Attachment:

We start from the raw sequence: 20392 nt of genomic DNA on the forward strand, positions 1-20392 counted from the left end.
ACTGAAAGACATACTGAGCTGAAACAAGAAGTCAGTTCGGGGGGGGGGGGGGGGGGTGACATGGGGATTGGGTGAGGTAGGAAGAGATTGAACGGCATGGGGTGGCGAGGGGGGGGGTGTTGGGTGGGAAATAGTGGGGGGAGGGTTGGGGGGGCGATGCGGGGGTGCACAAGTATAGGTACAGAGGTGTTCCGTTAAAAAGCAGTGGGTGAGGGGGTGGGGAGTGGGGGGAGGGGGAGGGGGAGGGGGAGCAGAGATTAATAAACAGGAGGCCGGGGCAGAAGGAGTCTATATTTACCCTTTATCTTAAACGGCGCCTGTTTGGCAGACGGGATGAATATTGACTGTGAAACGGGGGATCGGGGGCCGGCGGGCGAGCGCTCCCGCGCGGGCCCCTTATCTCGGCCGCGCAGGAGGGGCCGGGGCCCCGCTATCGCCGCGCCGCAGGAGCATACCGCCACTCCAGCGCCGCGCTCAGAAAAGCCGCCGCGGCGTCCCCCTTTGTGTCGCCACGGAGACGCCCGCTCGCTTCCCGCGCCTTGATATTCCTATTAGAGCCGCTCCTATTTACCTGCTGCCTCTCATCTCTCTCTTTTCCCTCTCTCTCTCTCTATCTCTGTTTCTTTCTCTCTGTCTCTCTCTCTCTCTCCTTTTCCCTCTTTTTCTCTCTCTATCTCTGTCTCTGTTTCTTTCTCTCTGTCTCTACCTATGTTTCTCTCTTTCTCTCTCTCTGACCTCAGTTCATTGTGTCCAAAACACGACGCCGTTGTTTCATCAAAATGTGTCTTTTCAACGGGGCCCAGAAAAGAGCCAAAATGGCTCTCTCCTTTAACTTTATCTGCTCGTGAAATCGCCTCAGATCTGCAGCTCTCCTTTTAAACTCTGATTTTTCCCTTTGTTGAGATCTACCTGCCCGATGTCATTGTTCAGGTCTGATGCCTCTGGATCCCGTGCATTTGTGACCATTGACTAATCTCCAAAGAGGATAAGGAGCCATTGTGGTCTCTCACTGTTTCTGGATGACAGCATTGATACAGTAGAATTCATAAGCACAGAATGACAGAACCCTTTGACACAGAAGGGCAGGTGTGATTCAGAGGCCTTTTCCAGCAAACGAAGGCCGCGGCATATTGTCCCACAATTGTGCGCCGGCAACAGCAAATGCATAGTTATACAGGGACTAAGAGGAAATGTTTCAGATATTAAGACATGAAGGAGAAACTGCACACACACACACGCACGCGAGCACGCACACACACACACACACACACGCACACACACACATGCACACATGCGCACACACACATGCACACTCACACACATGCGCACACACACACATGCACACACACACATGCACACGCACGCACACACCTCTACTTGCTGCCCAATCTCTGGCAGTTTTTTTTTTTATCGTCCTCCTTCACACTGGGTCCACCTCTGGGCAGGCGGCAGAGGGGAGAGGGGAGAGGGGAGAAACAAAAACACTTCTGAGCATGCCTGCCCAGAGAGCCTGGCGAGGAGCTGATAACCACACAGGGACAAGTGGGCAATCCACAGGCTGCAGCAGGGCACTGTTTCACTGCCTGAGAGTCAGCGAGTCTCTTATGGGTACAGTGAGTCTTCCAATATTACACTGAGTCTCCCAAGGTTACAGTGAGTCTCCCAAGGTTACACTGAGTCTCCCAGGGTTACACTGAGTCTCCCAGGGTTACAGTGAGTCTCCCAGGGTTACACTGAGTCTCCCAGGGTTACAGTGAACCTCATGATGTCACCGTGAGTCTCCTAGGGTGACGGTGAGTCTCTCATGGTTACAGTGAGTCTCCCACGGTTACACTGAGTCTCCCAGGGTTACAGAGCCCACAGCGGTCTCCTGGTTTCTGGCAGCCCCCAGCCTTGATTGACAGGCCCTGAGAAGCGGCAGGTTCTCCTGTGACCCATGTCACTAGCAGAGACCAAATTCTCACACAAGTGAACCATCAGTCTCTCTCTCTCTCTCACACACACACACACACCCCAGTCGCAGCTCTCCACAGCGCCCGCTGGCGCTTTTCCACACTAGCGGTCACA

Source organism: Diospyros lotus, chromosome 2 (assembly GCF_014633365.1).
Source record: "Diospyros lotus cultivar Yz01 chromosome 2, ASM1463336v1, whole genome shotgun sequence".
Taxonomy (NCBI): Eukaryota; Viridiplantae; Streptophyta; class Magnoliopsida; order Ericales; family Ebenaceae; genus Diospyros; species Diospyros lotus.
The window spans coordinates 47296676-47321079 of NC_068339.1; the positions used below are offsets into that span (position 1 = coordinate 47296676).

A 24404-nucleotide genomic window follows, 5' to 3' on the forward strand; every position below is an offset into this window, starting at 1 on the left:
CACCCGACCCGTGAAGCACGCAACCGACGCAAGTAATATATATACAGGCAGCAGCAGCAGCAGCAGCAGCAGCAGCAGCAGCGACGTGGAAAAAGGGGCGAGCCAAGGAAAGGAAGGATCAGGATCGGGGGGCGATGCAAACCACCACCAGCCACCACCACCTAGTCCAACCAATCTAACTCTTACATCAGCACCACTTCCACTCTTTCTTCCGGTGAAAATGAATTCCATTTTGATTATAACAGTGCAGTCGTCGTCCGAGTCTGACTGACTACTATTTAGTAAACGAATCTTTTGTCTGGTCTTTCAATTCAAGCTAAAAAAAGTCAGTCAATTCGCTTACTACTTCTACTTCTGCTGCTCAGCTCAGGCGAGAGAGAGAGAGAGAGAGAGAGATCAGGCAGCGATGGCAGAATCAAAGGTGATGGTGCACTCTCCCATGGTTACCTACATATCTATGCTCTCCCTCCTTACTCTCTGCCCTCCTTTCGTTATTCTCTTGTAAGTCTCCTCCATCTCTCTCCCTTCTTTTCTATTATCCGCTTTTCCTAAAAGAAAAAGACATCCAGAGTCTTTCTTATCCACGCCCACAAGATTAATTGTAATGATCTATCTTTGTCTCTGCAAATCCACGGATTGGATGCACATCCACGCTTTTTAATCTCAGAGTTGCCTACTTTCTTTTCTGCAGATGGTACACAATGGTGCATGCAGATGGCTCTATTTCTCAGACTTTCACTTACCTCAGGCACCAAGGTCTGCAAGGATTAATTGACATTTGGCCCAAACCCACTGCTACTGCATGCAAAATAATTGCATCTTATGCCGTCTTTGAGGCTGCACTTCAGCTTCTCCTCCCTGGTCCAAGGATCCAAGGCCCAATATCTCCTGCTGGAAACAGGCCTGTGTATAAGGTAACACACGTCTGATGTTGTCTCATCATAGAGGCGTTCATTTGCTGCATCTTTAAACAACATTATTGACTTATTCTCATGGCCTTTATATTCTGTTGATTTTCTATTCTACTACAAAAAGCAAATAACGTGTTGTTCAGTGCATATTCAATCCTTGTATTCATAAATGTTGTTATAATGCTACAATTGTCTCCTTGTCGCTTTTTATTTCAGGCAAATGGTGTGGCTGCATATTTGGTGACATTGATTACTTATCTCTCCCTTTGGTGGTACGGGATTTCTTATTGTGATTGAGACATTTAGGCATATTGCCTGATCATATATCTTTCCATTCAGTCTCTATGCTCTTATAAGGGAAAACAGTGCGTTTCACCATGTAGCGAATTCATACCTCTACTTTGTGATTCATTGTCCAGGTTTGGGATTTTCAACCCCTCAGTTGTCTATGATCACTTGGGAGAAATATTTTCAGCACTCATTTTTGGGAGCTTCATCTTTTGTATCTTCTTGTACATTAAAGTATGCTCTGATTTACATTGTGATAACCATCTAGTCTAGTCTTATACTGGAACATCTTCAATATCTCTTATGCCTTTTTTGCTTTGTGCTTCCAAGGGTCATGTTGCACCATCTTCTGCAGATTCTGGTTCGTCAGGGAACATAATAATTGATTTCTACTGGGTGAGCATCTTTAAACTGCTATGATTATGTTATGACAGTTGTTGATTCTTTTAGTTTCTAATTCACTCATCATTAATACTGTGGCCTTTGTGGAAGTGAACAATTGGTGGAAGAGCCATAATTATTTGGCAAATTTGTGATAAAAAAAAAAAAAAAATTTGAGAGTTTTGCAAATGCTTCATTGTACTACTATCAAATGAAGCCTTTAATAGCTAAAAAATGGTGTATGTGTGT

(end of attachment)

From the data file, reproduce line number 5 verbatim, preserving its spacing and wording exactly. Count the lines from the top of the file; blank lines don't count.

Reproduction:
Taxonomy (NCBI): Eukaryota; Viridiplantae; Streptophyta; class Magnoliopsida; order Ericales; family Ebenaceae; genus Diospyros; species Diospyros lotus.